Germany tries to stop population loss, consumers want an experience, China is more materialistic

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-“The balance of world economic growth is tipping in another direction,” reports The New York Times, as developing markets slow and established economies revive. The Wall Street Journal also examines this shift in growth patterns.

-China’s credit crisis has seen thousands of businesses close, luxury cars repossessed and street protests in several second-tier cities, per The New York Times.

-With European shoppers pinching pennies, The Wall Street Journal reports on the rise of the one-euro price point.

The New Yorker takes a look at why the controversy around low fast-food wages in the U.S. signals a “tectonic shift in the American economy.”

The New York Times takes a look at how Germany is trying to stave off population loss, a fate awaiting most European nations. And a look at the gradual aging of America’s population over time.

-A New York Times opinion piece considers how cultural institutions are changing in response to modern consumers’ “quest for an experience.”

-A new Euromonitor study takes a look at rising consumer spending in sub-Saharan Africa, per WARC.

The Atlantic argues that declining interest in literature in China points to “an increasingly materialistic, results-oriented society.”

-The BBC reports on China’s “micro movies” and how filmmakers evade censorship with these innovative digital shorts.

-It’s “The End of TV as We Know It,” says Time, as viewers stage a “video revolution.”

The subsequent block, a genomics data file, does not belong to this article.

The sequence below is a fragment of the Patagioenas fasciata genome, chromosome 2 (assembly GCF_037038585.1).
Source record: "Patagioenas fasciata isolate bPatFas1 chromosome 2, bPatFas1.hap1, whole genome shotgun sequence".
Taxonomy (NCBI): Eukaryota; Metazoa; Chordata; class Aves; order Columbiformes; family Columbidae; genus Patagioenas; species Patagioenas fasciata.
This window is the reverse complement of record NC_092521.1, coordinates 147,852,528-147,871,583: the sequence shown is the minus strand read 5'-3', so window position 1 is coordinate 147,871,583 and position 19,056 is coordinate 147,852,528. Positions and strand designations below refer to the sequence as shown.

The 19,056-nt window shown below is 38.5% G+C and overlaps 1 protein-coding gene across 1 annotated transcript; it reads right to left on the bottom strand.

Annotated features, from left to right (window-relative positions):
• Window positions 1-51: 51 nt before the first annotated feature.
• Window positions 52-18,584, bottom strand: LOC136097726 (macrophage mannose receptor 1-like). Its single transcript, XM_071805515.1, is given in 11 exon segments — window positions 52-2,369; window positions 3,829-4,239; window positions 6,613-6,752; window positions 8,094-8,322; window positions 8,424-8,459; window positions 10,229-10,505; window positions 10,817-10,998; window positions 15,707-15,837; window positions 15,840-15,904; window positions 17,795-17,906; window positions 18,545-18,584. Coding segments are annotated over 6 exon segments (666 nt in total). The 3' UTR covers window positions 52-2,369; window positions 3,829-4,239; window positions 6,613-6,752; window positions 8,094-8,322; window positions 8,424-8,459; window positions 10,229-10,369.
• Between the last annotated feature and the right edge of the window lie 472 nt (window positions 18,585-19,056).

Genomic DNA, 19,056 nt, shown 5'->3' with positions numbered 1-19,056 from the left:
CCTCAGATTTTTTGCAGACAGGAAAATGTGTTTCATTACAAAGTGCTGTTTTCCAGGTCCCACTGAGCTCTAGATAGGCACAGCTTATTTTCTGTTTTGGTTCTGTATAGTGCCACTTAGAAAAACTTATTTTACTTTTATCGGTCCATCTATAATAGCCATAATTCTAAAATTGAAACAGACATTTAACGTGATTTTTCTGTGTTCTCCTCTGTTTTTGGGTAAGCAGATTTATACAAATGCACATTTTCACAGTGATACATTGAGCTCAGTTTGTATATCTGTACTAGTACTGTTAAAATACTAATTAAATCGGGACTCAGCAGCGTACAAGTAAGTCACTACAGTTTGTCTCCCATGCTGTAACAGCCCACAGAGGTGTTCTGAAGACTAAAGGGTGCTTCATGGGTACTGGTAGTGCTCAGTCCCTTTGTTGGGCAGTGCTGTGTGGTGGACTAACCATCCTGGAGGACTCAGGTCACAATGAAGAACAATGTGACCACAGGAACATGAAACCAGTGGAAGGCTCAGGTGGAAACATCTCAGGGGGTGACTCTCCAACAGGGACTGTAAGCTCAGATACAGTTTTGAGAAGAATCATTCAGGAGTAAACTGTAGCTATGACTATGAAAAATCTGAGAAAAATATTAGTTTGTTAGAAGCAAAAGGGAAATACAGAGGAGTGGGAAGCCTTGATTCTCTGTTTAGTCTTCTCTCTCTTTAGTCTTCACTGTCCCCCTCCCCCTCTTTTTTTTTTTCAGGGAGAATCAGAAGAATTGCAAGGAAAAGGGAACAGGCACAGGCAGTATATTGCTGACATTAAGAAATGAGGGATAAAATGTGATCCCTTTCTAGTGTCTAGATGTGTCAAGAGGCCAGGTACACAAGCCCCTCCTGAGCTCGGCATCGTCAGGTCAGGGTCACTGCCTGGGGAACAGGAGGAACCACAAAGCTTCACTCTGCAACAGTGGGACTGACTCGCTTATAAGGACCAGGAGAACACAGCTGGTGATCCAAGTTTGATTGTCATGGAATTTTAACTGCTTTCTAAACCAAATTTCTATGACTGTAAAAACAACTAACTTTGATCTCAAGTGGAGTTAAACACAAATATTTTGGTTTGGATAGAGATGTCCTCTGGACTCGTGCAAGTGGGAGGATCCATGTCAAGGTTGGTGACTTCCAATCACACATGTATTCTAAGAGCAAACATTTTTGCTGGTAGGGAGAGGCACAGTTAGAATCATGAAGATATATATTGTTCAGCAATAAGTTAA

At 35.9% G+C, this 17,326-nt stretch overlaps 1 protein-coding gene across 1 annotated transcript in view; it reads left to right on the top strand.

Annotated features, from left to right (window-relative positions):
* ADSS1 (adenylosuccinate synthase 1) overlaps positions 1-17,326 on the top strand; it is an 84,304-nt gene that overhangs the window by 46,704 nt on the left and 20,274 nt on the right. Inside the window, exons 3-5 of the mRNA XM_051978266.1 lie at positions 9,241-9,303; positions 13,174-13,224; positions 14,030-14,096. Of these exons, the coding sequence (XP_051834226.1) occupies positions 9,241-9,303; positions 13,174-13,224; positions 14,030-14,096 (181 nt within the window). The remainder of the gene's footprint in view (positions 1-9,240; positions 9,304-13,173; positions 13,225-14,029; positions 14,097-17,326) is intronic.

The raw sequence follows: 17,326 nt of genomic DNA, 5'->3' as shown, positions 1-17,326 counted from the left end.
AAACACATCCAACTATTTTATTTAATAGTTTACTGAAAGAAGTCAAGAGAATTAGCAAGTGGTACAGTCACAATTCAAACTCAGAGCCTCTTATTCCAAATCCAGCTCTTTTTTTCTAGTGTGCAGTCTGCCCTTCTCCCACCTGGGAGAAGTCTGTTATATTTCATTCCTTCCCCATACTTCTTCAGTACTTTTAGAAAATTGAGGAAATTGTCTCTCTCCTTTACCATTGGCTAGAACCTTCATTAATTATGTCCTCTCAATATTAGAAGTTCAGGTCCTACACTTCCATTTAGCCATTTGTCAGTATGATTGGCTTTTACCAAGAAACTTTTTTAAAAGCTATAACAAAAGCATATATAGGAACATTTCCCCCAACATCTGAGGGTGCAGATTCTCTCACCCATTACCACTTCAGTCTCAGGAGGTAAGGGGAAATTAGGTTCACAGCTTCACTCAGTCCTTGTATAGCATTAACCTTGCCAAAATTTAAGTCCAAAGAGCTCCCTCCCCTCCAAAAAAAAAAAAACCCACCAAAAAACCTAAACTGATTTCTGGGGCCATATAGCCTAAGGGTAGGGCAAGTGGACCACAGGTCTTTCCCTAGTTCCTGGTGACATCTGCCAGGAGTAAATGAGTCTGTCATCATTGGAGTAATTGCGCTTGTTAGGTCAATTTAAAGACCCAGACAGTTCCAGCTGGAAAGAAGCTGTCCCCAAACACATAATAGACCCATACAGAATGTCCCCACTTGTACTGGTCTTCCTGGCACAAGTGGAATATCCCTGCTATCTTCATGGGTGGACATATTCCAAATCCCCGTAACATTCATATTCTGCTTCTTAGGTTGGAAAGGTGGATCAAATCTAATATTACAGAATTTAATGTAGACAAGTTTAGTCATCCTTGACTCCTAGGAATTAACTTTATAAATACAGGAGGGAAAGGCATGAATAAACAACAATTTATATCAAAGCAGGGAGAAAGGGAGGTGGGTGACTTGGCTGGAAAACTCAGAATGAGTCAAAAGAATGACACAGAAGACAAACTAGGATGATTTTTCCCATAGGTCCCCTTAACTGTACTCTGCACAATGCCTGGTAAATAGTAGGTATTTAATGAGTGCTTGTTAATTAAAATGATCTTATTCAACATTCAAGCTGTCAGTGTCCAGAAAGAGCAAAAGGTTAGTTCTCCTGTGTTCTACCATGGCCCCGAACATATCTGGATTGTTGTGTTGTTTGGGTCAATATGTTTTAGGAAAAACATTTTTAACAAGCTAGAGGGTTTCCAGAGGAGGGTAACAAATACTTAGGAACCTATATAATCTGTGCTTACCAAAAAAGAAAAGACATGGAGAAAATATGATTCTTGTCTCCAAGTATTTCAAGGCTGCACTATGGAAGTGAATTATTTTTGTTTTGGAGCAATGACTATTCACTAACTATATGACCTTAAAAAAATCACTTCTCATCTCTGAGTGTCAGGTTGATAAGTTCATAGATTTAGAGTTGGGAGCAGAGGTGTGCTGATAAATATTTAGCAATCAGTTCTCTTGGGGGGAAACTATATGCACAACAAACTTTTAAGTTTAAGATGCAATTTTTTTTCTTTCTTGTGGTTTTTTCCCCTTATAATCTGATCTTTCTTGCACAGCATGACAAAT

The Wall Street Journal examines the rise of TV recappers and what the phenomenon says about television today.

The New York Times discusses television in a post-water-cooler era with the creators of six high-profile dramas.

-Hollywood is starting to retool to better target Hispanic moviegoers, reports The Wall Street Journal.

-Digital technology makes lying easier than ever but also makes it much easier to catch liars, a notion examined in The Atlantic.

-The Altimeter Group’s Brian Solis explores “How teens use social media and why it matters to you.”

-Teens do care about online privacy and often seek outside help in ensuring it, a Pew report finds.

-Smartphones are outselling feature phones for the first time, and Quartz says the death of the dumb phone is near.

Nielsen examines what kinds of activities mobile shoppers are pursuing.

-Consumers now spend more time spent visiting retail sites on tablets and smartphones than on PCs, according to a new study.

Digital Trends asks, Are Vine celebs the next-generation YouTube stars?

MIT’s Technology Review adds to the conversation about the security risks of Internet-connected appliances.

-Google is preparing for screenless computers, reports Quartz.

-The Internet, which destroyed the financial structure of the media industry, is slowly starting to drive growth for old media, reports The Economist.

The New York Times spotlights a wave of “digital mail” companies that focus on online bill payments.

The Wall Street Journal reports that youth-oriented car brands have been a hit—among Baby Boomers.

Forbes has a look at the women-led startup scene in the Middle East.

-The Kauffman Foundation finds that startups are spread across the U.S., with Boulder the most startup-dense city, per Quartz.

-Writing in the HBR Blog Network, John Gerzema discusses his new book, which argues that a more feminine ethos is on the rise worldwide as dissatisfaction with typically “male” ways of doing business rises.

The New York Times checks back in with the so-called “opt out” generation of successful women, spurring a conversation around women’s choices.

-A new academic study finds that marriage in the U.S. has become a status symbol for the middle class and has also lost its relevance as a marker of adulthood, via The Cut.

The Guardian suggests Ghana could become “the next Ibiza” as a beach party culture grows.

-Rave culture has been revived in the U.K., reports The Economist, but it’s now mainstream rather than underground.

-This week, JWTIntelligence released ‘Retail Rebooted,’ which examines trends in retail.